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Biventricular Mural Thrombi in Patients With Dilated Cardiomyopathies: Case Reports and Review

1 CC Shroff Memorial Hospital, Barkatpura, India
*Corresponding author: Pankaj Jariwala, CC Shroff Memorial Hospital, Barkatpura, Hyderabad, India. Tel: +91-9393178738, E-mail:
Archives of Cardiovascular Imaging. 2014 November; 2(4): e19863 , DOI: 10.5812/acvi.19863
Article Type: Case Report; Received: May 1, 2014; Revised: May 29, 2014; Accepted: Jun 1, 2014; epub: Nov 12, 2014; ppub: Nov 2014


Introduction: The combination of the aging of the population and improved survival after acute myocardial infarction has created a rapid growth in the number of patients currently living with chronic heart failure, with a concomitant increase in morbidity and mortality.

Case Presentation: We present two case reports of post-myocardial infarction sequel leading to ischemic cardiomyopathy and peripartum cardiomyopathy leading to biventricular mural thrombi formation and provide a brief review of literature regarding their etiopathogenesis and management.

Discussion: There are other causes of dilated cardiomyopathies which could be transient like peripartum cardiomyopathy. The development of biventricular mural thrombi is rare, and it mainly increases the risk of embolization in the systemic and pulmonary circulations.

Keywords: Dilated Cardiomyopathy; Heart Failure; Echocardiography

1. Introduction

The detection of biventricular mural thrombi is rare during routine echocardiography, although this imaging modality is a valuable tool for their diagnosis. We describe two patients who presented with symptoms of heart failure with different etiologies whose routine echocardiography revealed biventricular thrombi. We also discuss the possible mechanism of biventricular thrombus formation and its management in these cases and present a brief review of literature.

2. Case Presentation

2.1. Case One

A 38-year-old man presented with symptoms of breathlessness on exertion (New York Heart Association [NYHA] class III) with paroxysmal nocturnal dyspnea of one week's duration. He had suffered extensive anterior wall myocardial infarction three months before, for which he was administered thrombolytic therapy in the form of injection of 1.5 million units of streptokinase. However, as he developed massive gastrointestinal bleeding, he was placed on conservative medical management. At the time of admission, he was on oral Clopidogrel (75 mg per day) and Atorvastatin (20 mg per day). Upon admission, he was started on anti-failure treatment, including intravenous diuretics, angiotensin-converting enzyme inhibitors, statins, and beta blockers, which relieved his symptoms (NYHA class II).

To our surprise, two-dimensional echocardiography showed a large mural thrombus in the left ventricle (LV) extending from the mid and distal septal segments into the LV apex and thence to the apical anterior and apical inferior segments (Figure 1 A). The LV was dilated with akinetic and scarred segments supplied by the left anterior descending artery (LV ejection fraction = 35% by modified Simpsons’ method). The other segments were contracting normally. There was no mitral regurgitation or pulmonary hypertension. The right ventricle also showed a small thrombus attached to the mid part of the interventricular septum (Figure 1 B). The right atrium and ventricle were normal in size.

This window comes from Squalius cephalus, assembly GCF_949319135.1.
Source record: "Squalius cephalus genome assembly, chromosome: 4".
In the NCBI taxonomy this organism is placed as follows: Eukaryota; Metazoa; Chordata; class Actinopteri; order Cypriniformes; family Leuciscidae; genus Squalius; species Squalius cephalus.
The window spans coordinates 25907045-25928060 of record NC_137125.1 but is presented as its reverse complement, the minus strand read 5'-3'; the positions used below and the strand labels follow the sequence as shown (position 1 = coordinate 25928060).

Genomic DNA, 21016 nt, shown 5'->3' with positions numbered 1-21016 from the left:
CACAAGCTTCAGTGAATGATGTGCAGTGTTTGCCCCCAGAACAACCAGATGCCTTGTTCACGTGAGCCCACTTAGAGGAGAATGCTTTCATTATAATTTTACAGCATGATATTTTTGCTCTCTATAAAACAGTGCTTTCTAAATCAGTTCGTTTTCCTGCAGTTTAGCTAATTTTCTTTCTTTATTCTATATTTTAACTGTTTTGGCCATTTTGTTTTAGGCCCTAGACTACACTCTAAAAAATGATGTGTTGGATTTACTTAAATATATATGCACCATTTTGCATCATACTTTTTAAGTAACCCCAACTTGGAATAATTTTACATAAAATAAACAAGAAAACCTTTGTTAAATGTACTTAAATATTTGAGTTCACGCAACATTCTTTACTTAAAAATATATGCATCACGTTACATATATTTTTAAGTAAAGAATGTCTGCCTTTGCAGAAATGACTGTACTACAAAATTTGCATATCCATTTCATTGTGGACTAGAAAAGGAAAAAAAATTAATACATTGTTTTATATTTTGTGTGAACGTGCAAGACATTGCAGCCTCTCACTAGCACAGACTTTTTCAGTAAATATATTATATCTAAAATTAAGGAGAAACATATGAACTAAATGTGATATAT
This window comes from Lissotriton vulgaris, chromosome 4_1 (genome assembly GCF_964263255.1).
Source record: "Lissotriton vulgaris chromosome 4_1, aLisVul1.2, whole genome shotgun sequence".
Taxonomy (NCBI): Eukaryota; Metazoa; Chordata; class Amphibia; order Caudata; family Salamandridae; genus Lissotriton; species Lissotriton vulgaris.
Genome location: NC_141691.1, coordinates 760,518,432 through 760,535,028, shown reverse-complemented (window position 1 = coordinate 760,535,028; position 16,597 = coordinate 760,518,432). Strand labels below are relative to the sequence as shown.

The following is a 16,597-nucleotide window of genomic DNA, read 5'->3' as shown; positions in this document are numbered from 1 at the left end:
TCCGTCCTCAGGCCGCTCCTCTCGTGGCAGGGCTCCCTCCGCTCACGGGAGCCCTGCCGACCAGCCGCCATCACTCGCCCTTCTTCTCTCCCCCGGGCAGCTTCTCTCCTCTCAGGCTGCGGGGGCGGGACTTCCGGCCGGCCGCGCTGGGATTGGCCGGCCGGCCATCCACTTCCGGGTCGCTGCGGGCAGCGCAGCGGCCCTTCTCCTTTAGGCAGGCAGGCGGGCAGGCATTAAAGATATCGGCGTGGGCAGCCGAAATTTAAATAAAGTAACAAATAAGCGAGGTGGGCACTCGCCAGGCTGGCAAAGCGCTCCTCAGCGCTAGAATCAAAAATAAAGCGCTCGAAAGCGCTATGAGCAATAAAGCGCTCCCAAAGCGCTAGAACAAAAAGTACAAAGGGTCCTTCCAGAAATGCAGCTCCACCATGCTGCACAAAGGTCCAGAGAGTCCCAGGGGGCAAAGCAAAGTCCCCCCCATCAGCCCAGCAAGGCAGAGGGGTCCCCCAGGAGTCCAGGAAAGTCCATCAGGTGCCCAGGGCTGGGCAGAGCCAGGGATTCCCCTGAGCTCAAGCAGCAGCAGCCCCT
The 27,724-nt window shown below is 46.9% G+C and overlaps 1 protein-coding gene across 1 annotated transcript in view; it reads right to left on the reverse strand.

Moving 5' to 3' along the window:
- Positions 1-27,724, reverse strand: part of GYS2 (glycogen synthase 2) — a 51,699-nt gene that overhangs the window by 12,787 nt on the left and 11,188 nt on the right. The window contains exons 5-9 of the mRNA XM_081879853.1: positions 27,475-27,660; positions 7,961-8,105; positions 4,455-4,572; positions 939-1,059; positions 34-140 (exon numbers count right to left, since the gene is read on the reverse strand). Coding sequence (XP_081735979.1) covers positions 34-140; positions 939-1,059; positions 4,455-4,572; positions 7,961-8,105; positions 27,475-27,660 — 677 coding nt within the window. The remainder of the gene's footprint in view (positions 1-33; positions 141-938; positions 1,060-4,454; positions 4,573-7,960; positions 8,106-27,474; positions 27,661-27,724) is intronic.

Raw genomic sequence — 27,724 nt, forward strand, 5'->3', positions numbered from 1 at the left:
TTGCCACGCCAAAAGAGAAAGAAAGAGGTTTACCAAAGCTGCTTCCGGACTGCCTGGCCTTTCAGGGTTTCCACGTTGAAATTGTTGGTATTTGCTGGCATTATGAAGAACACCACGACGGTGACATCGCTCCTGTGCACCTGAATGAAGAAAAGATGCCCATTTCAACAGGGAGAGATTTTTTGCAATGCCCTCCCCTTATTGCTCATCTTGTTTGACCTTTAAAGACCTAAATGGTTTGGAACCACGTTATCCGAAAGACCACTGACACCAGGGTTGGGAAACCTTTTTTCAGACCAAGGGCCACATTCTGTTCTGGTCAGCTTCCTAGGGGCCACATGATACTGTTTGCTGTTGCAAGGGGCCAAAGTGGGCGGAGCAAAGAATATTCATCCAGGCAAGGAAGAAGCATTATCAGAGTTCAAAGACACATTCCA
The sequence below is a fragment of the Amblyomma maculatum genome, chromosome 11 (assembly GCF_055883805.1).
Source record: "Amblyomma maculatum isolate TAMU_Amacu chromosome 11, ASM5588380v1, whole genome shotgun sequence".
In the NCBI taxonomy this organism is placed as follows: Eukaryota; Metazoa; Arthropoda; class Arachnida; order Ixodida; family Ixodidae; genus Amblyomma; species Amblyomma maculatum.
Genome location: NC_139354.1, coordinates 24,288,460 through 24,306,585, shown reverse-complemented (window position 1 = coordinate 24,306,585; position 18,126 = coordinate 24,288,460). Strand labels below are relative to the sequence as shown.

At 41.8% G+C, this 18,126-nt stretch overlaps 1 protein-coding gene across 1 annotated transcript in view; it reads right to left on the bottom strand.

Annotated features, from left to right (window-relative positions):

The patient was started on low-molecular-weight Heparin (1 mg/kg/dose) twice a day. His coagulation profile showed elevated lipoprotein and homocysteine levels. Hence, he was started on 145 mg per day of Fenofibrate and 5 mg per day of oral folic acid. The patient was discharged on oral anticoagulation (Warfarin 5 mg) with the advice of bed rest and close follow-ups, with a plan of surgical intervention if the thrombi did not dissolve. At six-months follow-up, two-dimensional echocardiography revealed the disappearance of the right ventricular thrombus and a significant reduction in the left ventricular thrombus.

Figure 1.
Two-Dimensional Echocardiography of Ischemic Cardiomyopathy

2.2. Case Two

A 28-year-old female patient presented one month after her first pregnancy in the outpatient department with complaints of breathless at rest with orthopnea (NYHA class IV) and bilateral pedal edema. There was no history of previous cardiac ailment in the past. Two-dimensional echocardiography was advised by the general physician as the chest X-ray showed cardiomegaly. Echocardiography revealed biventricular dilation with a reduced LV ejection fraction (LV ejection fraction = 32%). There was global hypokinesia of the left and right ventricles. There was a large LV apical mural thrombus starting from the distal septal segment (Figure 2 A). Also, there was a right ventricular apical mural thrombus starting from the distal free wall of the right ventricle (Figure 2 B).

The clinical diagnosis of peripartum cardiomyopathy was made, and the patient was started on oral diuretics, angiotensin-converting enzyme inhibitors, oral Carnitor, and oral anticoagulation. She showed significant improvement of symptoms. At regular follow-ups, there was a complete resolution of the biventricular thrombi at the end of 4 months. Repeat two-dimensional echocardiography demonstrated mild LV dysfunction (LV ejection fraction = 46%). Hence, the patient was advised to continue oral anticoagulants until further improvement in the biventricular function. Her coagulation profile was normal.

Figure 2.
Two-Dimensional Echocardiography of Peripartum Cardiomyopathy

3. Discussion

The LV thrombi usually occur in the setting of acute myocardial infarction, LV aneurysms, or dilated cardiomyopathy (1). In the absence of ventricular wall motion abnormalities, these thrombi are rare (2). The LV thrombi occur in at least 5% of patients after acute myocardial infarction, which increases the morbidity and mortality of patients (3). Peripartum cardiomyopathy is a rare cause of congestive heart failure which develops in the last month of pregnancy or during the first 5 postpartum months in women without a previously known cardiac disease. It is a rare cause of intraventricular thrombus formation (4). As such, any etiology which causes transient or permanent insult/damage to the myocardium leading to dilated cardiomyopathy (ischemic/non-ischemic) can cause the formation of thrombi because of the akinesia/dyskinesia of the apical segments of the LV wall.